When James Mollison thinks back on his childhood in Oxford, England, most of his memories are set on the playground, the place where kids learn—in ways that are sometimes exhilarating and sometimes terrifying—how to relate to other people.
In his book, Playground, which was published by Aperture in April, Mollison explores that universal place of childhood development, through photographs of playgrounds around the world.
While Mollison’s photographs provide a look at how different schools in the U.K., for instance, look compared to those in Kenya, they’re not merely architectural studies. The photographs are teaming with children, and looking at them, you can watch scenes unfold and relationships develop.
That’s largely thanks to Mollison’s special photographic approach. Once he got to a school, he would set up his tripod at an angle he liked and then take several exposures during recess. Later, on his computer, he’d look for events that intrigued him and then build a scene around them, sometimes using the same characters more than once in order to show the progression of time. Each image is composed only of elements originating from the same recess period. Some of the images aren’t altered at all.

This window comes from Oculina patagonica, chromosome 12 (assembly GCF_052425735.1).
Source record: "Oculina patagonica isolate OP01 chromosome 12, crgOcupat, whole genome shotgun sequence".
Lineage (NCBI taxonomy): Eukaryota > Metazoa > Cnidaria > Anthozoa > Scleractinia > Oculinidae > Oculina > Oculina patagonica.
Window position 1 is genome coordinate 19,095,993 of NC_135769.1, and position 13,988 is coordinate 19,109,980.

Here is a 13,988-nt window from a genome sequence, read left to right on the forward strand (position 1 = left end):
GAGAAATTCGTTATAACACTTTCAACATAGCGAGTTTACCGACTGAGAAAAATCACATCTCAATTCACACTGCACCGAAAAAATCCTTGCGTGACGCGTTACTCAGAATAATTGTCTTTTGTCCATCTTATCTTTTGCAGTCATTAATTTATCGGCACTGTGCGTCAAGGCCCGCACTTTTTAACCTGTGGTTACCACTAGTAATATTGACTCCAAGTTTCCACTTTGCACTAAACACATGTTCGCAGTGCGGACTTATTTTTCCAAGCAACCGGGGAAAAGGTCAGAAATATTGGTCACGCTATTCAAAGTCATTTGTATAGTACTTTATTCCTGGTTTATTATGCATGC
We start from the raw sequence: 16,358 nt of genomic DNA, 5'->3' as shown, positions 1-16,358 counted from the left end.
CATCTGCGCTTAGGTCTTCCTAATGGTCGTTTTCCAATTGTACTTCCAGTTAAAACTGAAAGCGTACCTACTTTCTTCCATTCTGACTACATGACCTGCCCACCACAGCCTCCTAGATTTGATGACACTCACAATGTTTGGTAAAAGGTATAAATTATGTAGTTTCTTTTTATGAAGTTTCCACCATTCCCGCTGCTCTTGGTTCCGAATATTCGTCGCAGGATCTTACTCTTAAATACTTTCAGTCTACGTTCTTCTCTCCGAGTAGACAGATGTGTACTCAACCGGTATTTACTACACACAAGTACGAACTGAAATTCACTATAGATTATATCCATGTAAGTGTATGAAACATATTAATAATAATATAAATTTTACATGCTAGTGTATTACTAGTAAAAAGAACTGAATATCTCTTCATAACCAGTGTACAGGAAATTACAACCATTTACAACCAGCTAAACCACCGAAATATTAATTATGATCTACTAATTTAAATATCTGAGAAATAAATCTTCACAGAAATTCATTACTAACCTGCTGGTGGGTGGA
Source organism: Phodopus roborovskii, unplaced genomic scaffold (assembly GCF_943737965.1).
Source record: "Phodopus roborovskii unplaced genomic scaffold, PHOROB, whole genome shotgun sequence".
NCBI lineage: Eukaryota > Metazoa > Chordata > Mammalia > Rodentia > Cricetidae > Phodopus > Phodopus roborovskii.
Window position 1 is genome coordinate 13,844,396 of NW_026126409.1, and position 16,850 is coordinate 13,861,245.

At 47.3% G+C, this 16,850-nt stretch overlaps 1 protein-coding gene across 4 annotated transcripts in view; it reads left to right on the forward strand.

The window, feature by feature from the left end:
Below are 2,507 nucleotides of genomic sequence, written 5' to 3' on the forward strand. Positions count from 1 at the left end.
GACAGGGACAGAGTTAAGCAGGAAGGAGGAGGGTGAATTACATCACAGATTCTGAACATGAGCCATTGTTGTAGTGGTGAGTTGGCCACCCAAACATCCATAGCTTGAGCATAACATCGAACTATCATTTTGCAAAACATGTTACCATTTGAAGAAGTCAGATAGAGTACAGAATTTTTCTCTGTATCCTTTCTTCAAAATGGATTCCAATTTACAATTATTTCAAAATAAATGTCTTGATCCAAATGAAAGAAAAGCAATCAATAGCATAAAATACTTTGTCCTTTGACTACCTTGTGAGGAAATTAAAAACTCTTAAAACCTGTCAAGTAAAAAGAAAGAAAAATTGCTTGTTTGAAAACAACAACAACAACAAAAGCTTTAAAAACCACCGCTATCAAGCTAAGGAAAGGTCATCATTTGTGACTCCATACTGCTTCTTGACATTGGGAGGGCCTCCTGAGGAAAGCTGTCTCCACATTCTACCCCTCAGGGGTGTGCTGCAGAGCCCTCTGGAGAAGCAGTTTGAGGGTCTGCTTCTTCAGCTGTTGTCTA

“I wanted to make pictures quite rich in the sense of having different layers. When you look at them you can see these little moments. It might be about the way a child is standing and thinking, or it could be the moment after an incident has happened, or it could be the middle of an argument or a play fight,” he said.
Mollison started his project in the U.K. in 2009, and then continued in Kenya, where he was born, because he was working on an assignment there. The other countries that Mollison visited were mostly determined by where he was sent on assignment, with the exceptions of India, Russia, and Israel, which he funded himself. Over six years, he visited 17 countries in all.
As Mollison traveled he saw the various ways that breaks are organized. In China, for instance, he photographed highly structured exercise breaks, where the whole school went outside and participated in stretching and aerobics. In Sierra Leone and Kenya, he saw students who had none of the play equipment and other luxuries he’d visited elsewhere. But across the world, there were similarities he witnessed that transcended all socioeconomic situations.
“The play was incredibly universal. I saw very similar clapping girls’ games, and then with boys it was literally identical horseplay,” he said.
Photos from Mollison’s book are on display at the Aperture Foundation’s gallery in Manhattan until June 11.